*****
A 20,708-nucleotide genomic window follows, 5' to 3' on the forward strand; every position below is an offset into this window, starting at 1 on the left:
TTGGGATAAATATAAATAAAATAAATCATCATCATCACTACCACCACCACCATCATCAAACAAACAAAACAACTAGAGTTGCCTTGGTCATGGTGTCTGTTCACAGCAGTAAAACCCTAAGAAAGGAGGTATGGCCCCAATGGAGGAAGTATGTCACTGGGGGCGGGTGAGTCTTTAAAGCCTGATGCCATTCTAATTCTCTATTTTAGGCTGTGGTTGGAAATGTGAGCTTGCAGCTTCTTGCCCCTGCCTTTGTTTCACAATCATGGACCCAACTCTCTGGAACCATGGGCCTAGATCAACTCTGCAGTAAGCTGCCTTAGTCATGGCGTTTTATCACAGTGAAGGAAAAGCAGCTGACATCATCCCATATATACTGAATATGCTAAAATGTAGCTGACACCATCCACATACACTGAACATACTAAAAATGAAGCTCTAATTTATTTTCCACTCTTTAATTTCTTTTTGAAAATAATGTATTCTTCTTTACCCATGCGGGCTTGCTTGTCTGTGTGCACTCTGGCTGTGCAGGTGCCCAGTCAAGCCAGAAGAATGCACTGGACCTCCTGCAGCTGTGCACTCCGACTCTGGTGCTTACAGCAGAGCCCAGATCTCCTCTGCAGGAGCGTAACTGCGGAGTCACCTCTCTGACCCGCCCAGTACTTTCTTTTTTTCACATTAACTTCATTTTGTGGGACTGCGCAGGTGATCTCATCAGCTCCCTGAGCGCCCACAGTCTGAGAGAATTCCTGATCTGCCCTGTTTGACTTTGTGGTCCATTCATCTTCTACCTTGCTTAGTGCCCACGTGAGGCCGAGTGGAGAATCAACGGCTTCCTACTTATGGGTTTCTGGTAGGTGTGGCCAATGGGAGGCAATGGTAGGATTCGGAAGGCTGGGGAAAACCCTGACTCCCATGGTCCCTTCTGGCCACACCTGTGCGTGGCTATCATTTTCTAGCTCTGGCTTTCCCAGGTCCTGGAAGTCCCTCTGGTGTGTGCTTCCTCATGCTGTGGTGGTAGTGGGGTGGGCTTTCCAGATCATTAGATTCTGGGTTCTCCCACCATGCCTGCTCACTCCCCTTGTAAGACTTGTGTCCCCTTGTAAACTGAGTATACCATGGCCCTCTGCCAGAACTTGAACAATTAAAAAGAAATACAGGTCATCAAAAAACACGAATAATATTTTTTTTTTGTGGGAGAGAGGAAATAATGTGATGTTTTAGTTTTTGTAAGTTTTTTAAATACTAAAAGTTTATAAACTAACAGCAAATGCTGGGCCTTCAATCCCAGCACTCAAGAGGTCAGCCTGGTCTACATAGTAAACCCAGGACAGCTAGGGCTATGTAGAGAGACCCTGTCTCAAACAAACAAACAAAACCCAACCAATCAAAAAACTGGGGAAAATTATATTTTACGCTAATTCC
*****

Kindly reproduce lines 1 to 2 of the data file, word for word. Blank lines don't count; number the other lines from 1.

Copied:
A 20,708-nucleotide genomic window follows, 5' to 3' on the forward strand; every position below is an offset into this window, starting at 1 on the left:
TTGGGATAAATATAAATAAAATAAATCATCATCATCACTACCACCACCACCATCATCAAACAAACAAAACAACTAGAGTTGCCTTGGTCATGGTGTCTGTTCACAGCAGTAAAACCCTAAGAAAGGAGGTATGGCCCCAATGGAGGAAGTATGTCACTGGGGGCGGGTGAGTCTTTAAAGCCTGATGCCATTCTAATTCTCTATTTTAGGCTGTGGTTGGAAATGTGAGCTTGCAGCTTCTTGCCCCTGCCTTTGTTTCACAATCATGGACCCAACTCTCTGGAACCATGGGCCTAGATCAACTCTGCAGTAAGCTGCCTTAGTCATGGCGTTTTATCACAGTGAAGGAAAAGCAGCTGACATCATCCCATATATACTGAATATGCTAAAATGTAGCTGACACCATCCACATACACTGAACATACTAAAAATGAAGCTCTAATTTATTTTCCACTCTTTAATTTCTTTTTGAAAATAATGTATTCTTCTTTACCCATGCGGGCTTGCTTGTCTGTGTGCACTCTGGCTGTGCAGGTGCCCAGTCAAGCCAGAAGAATGCACTGGACCTCCTGCAGCTGTGCACTCCGACTCTGGTGCTTACAGCAGAGCCCAGATCTCCTCTGCAGGAGCGTAACTGCGGAGTCACCTCTCTGACCCGCCCAGTACTTTCTTTTTTTCACATTAACTTCATTTTGTGGGACTGCGCAGGTGATCTCATCAGCTCCCTGAGCGCCCACAGTCTGAGAGAATTCCTGATCTGCCCTGTTTGACTTTGTGGTCCATTCATCTTCTACCTTGCTTAGTGCCCACGTGAGGCCGAGTGGAGAATCAACGGCTTCCTACTTATGGGTTTCTGGTAGGTGTGGCCAATGGGAGGCAATGGTAGGATTCGGAAGGCTGGGGAAAACCCTGACTCCCATGGTCCCTTCTGGCCACACCTGTGCGTGGCTATCATTTTCTAGCTCTGGCTTTCCCAGGTCCTGGAAGTCCCTCTGGTGTGTGCTTCCTCATGCTGTGGTGGTAGTGGGGTGGGCTTTCCAGATCATTAGATTCTGGGTTCTCCCACCATGCCTGCTCACTCCCCTTGTAAGACTTGTGTCCCCTTGTAAACTGAGTATACCATGGCCCTCTGCCAGAACTTGAACAATTAAAAAGAAATACAGGTCATCAAAAAACACGAATAATATTTTTTTTTTGTGGGAGAGAGGAAATAATGTGATGTTTTAGTTTTTGTAAGTTTTTTAAATACTAAAAGTTTATAAACTAACAGCAAATGCTGGGCCTTCAATCCCAGCACTCAAGAGGTCAGCCTGGTCTACATAGTAAACCCAGGACAGCTAGGGCTATGTAGAGAGACCCTGTCTCAAACAAACAAACAAAACCCAACCAATCAAAAAACTGGGGAAAATTATATTTTACGCTAATTCC